More recently, regional issues about lack of capacity have been exacerbated by a growing need for more specialised skills in sustainability—and here, too, civil engineering firms have had an advantage. Interest in ESG issues isn’t confined to the Middle East, but it has been on the radar of GCC clients for longer, especially those in the public sector or funded by it. Post-pandemic investment in this area, which has already been considerable, is likely to grow sharply. Civil engineering firms, with their expertise in large infrastructure projects, urban design and building use, had more of the skills required to formulate and implement strategic initiatives in this area than management consulting firms, giving them a strong platform for future growth.
The experience of civil engineering firms in this market highlights three key areas of future growth: Strong public sector relationships; the ability of firms to help clients augment their own staff with smart, capable individuals; and expertise in sustainability. But to what extent will other types of professional service firms be able to leverage these opportunities?
The big technology, strategy, and consulting firms have all invested heavily in the region and can boast strong client relationships in the high-spending ministries and state-owned enterprises. However, consulting firms have relied more on flying in people, especially–but not exclusively–subject-matter expertise, so may not have the on-the-ground presence at the moment that the big civil engineering firms have. In this respect, the Big Four firms, whose audit business has to be supported by locally-based people, will do especially well. The challenge, then, will be around sustainability. As we’ve already noted in these updates, there’s already a global shortage of consulting talent, and that’s particularly acute in the comparatively new ESG space. With the prospect of large, game-changing ESG projects being bought by western-based multinational corporations, consulting firms may well choose to focus their already limited resources on bigger markets. That’s a risk that clients in the GCC are already acutely aware of: One client we spoke to said that his organisation feared only being able to access the “B team”, the people leftover as other, bigger markets take priority. A shortage of sustainability experts at a time when sustainability is therefore likely to play a pivotal role in the region takes us full circle and will give civil engineering firms the chance to reinforce their position. It will give them, too, a platform from which to exploit sustainability-related opportunities in other markets.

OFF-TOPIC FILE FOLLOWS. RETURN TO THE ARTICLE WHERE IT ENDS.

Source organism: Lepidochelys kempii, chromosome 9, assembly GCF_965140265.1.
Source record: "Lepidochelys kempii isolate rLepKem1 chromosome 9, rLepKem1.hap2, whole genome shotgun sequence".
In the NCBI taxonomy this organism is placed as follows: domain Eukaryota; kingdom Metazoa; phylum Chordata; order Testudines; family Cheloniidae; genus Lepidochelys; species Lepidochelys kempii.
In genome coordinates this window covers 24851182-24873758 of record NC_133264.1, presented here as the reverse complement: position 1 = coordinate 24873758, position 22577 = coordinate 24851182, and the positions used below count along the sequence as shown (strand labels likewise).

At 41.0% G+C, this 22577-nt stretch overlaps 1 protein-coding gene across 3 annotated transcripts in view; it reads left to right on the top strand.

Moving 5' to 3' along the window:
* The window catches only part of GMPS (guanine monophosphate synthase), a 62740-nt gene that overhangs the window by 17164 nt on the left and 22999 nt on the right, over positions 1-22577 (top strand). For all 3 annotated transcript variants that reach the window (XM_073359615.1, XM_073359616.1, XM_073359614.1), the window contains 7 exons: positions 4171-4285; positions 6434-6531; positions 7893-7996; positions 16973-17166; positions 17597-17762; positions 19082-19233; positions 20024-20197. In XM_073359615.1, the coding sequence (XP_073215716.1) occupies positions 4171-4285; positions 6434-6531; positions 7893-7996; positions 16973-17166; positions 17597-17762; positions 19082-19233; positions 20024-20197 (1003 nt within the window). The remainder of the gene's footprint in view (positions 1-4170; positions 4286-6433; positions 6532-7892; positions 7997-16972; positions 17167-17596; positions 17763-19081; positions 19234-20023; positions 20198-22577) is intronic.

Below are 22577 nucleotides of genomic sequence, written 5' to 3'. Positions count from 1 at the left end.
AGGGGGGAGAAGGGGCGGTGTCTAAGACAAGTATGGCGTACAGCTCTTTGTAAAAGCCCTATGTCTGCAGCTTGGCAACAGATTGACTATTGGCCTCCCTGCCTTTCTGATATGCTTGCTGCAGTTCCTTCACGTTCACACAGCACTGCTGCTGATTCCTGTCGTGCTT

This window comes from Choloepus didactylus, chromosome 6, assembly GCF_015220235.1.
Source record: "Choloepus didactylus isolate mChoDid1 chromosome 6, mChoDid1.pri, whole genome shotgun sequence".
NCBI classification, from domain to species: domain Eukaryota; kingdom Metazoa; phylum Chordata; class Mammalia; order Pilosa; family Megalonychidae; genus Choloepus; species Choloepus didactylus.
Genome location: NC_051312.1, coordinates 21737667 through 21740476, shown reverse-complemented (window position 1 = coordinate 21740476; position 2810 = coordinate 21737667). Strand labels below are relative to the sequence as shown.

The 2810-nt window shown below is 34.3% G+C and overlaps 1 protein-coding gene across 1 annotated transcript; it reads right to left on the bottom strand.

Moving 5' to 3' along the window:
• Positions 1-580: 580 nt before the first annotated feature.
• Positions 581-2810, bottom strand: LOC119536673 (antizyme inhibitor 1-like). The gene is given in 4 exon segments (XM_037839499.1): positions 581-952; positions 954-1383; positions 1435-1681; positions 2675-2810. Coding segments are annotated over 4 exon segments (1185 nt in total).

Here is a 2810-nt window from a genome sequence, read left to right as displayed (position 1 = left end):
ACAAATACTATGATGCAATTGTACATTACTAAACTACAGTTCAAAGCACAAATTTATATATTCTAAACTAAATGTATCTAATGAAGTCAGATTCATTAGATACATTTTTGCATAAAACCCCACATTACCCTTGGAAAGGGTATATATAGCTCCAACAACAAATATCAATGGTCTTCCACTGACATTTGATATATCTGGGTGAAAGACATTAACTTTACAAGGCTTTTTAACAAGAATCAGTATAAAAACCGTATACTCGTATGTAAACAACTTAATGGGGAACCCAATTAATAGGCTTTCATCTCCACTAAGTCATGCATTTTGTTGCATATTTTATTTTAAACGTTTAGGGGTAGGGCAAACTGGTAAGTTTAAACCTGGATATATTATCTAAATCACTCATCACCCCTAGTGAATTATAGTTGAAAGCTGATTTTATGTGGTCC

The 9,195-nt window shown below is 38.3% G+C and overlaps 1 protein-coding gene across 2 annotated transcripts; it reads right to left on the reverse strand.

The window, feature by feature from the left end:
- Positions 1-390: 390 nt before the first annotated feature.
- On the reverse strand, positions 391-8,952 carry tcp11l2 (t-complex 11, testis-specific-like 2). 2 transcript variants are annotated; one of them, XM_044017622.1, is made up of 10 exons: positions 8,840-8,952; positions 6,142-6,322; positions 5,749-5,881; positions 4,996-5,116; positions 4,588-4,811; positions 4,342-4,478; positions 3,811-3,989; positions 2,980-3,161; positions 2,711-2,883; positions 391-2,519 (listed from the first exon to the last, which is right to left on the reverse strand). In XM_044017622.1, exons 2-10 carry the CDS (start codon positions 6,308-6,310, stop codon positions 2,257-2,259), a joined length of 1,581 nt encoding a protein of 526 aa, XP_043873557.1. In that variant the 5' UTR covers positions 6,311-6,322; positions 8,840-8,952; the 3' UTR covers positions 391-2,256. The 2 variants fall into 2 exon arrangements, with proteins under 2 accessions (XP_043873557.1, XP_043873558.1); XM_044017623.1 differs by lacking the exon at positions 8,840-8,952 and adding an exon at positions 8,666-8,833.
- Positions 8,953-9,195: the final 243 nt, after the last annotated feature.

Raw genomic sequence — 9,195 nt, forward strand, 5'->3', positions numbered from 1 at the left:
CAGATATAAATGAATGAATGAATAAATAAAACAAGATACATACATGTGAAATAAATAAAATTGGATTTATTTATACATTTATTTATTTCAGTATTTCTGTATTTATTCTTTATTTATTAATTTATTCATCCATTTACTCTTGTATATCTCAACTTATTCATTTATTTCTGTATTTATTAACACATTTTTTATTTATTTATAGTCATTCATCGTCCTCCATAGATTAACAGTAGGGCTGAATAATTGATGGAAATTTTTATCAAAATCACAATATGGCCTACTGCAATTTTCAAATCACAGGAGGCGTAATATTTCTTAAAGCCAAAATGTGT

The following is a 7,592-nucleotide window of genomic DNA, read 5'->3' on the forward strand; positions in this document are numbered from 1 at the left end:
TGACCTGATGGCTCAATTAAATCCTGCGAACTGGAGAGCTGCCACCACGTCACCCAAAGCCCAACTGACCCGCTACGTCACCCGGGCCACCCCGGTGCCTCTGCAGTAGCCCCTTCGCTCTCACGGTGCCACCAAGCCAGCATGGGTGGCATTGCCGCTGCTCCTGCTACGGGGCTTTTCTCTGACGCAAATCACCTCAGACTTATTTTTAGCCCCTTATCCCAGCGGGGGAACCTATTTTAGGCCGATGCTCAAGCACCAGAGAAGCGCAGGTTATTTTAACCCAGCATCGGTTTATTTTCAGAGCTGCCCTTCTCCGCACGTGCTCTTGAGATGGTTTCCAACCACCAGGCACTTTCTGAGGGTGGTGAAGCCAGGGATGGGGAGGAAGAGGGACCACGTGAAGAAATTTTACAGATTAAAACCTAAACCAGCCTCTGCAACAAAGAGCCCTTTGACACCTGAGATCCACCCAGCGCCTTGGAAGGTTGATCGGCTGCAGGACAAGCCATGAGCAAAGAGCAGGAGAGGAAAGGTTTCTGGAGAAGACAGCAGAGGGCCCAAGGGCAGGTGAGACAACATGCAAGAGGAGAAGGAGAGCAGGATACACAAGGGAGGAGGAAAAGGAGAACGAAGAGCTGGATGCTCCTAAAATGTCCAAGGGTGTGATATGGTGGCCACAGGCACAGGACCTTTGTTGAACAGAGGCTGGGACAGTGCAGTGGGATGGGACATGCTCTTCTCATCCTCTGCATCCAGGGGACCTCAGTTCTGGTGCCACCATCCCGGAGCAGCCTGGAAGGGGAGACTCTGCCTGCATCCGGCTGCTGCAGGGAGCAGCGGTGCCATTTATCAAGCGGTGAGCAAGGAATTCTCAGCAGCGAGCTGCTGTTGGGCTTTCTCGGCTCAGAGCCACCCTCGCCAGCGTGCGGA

To take advantage of the forecast growth in this market, other professional service firms will need to invest in locally-based sustainability skills. Facilitating remote access to world-class experts in other parts of the world will help raise awareness and an understanding of ESG issues among clients and employees in the GCC, but it’s going to be critical to start now to build up the on-the-ground resources that will be required to help with the implementation of work in this area.